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This Limited Edition of 100 copies is beautifully slipcased in a custom wooden box. The book is signed and numbered on the colophon page and includes an original Avedon print. The image is of Suzy Parker and Gardner McKay at the Cafa des Beaux Arts, Paris in August 1956 from page 34 of the book. The print is also signed and numbered and comes in a separate envelope within the slipcase that is carefully packed in vellum.
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Richard Avedon is widely considered one of the most important and influential photographers in history. He was born in New York in 1923, and after studying photography at the New School during the late 1940s, he spent 20 years as a photographer for Harper's Bazaar, creating many signature fashion images that remain recognizable to this day. He also worked for Vogue and contributed to publications such as Look and Life, becoming famous for his original work with portraits of artists, powerful politicians and anonymous subjects in his series, In the American West. His portraits for The New Yorker are among the most iconic of the twentieth century. Avedon died in 2004 after recent exhibitions at the The Metropolitan Museum of Art, New York and the Fraenkel Gallery, San Francisco. The Richard Avedon Foundation was established in 2005.From The New Yorker:
These witty, ravishing photographs were taken in the late fifties, when Avedon was still shooting Paris couture for Harper's Bazaar—Suzy Parker, in a Lanvin-Castillo evening dress, bent over a pinball machine at Café des Beaux-Arts; Audrey Hepburn, in Dior, propped up against the bar at Maxim's like a bejewelled fountain pen. Avedon has chosen to reproduce these images not as they first appeared, however, but in facsimiles of the engravers' prints, annotated with grease-pencil scribbles, copyright stamps, and precise, typed labels composed by the editor-in-chief of Harper's Bazaar, Carmel Snow. "A picture in a magazine is a view without a window," Avedon explains. "Here you have the window—the context of production." It was a shrewd decision: the gritty frames at once lend his fantasies a renewed buoyancy and tether them to the familiar. But perhaps the most haunting vision in this volume—an encounter between deaf-mutes and dancers in a strip club—is to be found in an afterword, written by the photographer, which has the dark power of a Flannery O'Connor story.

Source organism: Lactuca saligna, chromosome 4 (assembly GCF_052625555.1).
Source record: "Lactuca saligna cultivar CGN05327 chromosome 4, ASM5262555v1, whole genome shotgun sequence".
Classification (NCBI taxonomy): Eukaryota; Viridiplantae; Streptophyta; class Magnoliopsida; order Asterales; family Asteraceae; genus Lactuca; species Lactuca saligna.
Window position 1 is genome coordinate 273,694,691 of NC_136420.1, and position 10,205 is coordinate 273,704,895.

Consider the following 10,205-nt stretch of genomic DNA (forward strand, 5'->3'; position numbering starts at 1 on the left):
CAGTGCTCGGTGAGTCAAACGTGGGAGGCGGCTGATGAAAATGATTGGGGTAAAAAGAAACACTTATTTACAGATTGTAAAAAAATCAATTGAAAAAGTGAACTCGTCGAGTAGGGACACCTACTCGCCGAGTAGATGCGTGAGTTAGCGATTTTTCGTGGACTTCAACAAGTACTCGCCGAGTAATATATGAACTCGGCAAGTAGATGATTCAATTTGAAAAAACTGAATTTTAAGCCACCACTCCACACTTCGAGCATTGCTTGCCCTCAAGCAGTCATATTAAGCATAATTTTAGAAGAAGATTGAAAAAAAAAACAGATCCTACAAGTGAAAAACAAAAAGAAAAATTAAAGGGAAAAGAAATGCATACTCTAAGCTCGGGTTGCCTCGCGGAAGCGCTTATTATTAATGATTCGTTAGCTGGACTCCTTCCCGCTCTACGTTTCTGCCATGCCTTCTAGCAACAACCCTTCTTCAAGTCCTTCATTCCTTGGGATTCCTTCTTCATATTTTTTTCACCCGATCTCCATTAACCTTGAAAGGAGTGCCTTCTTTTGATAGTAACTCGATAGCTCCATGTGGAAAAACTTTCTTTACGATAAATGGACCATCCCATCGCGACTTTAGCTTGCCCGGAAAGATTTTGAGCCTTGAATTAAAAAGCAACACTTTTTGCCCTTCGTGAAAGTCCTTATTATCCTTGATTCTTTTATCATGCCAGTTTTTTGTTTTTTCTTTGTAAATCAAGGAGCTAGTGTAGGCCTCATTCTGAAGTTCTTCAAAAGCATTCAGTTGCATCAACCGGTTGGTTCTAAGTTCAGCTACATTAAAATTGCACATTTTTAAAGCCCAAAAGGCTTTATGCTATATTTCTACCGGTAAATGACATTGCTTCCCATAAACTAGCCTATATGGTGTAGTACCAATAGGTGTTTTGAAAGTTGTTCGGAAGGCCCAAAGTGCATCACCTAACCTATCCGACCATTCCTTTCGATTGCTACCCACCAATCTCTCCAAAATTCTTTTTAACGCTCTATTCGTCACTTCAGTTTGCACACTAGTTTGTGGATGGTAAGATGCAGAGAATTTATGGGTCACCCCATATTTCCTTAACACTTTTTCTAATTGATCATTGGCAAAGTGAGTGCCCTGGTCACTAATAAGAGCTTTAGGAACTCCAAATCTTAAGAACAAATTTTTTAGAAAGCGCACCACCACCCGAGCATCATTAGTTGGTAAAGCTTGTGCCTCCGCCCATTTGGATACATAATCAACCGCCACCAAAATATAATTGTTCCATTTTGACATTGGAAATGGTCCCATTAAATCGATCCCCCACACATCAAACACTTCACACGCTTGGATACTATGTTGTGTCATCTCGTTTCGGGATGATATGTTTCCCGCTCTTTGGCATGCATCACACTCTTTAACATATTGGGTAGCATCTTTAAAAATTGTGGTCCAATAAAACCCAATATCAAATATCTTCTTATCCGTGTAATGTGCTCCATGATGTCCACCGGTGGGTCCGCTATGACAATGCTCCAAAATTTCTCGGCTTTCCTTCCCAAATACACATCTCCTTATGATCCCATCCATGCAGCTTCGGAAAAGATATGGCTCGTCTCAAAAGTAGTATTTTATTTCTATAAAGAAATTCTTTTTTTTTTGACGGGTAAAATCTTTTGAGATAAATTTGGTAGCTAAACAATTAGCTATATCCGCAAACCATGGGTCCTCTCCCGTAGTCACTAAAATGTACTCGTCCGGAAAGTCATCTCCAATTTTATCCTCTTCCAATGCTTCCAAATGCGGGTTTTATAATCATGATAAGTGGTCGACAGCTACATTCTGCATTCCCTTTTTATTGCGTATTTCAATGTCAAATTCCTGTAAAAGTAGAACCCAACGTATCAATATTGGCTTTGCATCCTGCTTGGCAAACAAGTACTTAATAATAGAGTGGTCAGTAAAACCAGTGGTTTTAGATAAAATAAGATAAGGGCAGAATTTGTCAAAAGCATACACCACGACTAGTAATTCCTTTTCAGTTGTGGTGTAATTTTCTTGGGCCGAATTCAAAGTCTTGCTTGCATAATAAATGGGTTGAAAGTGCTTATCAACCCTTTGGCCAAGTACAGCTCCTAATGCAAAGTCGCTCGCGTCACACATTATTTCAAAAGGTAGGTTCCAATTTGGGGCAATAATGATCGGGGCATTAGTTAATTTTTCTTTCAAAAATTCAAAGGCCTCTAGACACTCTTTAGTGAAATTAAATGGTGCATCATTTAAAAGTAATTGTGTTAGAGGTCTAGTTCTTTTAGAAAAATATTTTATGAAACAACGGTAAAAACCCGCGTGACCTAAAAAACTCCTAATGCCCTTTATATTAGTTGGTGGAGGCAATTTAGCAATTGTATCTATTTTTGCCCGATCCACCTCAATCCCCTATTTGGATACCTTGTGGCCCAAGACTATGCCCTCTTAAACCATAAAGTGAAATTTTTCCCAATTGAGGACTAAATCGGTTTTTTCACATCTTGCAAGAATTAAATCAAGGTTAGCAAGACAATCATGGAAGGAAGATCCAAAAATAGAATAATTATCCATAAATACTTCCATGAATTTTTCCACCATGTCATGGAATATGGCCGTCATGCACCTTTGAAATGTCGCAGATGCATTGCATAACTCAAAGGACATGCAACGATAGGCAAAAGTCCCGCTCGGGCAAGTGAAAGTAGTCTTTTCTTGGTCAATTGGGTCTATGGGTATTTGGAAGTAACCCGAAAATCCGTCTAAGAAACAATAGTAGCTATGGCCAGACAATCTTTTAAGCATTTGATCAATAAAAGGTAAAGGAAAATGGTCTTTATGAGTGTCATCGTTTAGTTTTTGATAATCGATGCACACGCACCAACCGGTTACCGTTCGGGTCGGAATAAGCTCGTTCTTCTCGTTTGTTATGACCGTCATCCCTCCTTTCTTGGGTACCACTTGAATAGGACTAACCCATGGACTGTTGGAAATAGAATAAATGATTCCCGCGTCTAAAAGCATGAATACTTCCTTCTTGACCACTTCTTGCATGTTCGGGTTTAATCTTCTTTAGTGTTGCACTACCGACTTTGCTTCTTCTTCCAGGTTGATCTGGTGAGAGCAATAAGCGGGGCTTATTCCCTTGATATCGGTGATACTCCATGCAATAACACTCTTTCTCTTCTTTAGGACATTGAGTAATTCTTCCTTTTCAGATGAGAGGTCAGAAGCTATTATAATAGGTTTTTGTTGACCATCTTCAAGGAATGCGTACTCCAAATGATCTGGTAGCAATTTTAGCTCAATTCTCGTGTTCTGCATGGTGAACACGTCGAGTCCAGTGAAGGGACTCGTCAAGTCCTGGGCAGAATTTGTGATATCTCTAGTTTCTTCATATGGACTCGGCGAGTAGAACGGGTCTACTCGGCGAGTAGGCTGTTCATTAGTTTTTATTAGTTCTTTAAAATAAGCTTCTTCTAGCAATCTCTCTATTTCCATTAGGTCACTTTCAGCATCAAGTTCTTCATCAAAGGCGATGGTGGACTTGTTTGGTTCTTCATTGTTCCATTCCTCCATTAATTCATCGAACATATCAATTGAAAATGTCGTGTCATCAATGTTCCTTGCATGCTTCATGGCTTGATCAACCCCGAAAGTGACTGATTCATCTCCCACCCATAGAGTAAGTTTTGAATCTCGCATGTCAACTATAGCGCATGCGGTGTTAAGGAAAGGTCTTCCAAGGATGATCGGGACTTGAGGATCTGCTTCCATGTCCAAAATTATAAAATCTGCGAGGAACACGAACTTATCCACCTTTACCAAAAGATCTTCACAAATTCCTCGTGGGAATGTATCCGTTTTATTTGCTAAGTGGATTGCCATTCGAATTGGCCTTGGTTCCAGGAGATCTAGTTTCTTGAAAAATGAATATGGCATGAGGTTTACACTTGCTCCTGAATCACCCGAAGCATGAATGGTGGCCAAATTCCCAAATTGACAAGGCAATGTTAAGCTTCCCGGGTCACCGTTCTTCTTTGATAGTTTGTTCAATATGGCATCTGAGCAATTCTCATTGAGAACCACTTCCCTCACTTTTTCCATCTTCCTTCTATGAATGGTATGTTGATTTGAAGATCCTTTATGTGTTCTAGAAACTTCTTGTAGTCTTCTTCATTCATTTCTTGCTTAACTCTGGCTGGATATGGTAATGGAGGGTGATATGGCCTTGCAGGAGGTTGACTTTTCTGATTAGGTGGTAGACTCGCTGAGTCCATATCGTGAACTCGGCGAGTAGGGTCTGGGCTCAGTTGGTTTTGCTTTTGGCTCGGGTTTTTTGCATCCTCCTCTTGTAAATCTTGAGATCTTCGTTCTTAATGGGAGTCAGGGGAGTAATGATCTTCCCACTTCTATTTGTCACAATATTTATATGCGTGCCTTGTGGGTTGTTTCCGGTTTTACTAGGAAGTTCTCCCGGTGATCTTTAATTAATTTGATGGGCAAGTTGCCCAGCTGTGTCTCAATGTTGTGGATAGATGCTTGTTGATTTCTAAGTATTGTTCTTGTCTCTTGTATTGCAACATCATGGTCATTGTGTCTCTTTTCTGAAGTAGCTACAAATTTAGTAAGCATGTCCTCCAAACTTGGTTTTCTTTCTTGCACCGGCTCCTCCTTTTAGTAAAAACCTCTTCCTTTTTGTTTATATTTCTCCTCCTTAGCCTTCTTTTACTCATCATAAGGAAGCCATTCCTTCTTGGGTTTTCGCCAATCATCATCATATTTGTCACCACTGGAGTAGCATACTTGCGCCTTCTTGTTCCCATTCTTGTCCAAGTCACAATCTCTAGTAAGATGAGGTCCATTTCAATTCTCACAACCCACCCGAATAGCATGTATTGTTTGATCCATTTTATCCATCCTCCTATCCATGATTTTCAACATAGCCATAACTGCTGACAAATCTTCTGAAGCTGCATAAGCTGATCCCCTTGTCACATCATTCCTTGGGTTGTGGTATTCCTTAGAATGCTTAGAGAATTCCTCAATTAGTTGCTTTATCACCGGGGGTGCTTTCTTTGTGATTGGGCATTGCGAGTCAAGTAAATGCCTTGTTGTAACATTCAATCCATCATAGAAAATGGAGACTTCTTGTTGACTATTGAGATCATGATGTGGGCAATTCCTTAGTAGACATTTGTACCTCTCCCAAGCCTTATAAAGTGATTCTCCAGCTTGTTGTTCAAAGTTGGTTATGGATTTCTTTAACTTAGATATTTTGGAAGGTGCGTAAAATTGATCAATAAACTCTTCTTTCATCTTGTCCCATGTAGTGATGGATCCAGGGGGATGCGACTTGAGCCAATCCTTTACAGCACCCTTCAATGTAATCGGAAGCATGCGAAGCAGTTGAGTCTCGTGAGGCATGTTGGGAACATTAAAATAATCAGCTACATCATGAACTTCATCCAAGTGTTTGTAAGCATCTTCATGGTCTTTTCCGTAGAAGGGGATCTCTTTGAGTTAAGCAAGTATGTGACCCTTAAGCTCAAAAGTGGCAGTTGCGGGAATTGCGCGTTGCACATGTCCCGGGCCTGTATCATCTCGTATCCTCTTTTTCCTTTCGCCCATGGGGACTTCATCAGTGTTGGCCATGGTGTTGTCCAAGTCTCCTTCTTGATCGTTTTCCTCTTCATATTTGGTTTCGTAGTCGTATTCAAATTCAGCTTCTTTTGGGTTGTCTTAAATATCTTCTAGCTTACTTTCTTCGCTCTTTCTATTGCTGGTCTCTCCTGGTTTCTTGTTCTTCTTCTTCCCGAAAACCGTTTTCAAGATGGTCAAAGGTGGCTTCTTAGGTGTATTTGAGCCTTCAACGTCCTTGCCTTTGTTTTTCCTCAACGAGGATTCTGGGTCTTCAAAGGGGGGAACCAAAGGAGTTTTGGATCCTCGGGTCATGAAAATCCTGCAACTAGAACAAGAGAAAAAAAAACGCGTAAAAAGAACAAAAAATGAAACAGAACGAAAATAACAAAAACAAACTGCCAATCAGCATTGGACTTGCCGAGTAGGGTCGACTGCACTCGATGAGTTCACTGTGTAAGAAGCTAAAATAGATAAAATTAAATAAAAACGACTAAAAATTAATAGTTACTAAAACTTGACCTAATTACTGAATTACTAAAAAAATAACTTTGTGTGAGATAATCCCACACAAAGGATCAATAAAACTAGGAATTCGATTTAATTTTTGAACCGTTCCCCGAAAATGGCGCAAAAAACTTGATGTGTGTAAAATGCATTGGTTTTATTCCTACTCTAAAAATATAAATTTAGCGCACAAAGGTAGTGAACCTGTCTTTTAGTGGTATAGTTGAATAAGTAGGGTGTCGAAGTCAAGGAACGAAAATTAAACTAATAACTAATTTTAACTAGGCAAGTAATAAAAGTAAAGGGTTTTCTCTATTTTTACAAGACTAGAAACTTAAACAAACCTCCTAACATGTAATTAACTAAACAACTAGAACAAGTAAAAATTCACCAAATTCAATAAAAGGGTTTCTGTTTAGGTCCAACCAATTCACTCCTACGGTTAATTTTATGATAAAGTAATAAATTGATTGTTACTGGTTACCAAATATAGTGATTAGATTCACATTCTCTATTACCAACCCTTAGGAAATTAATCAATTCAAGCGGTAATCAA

Copyright © 2005 The New Yorker
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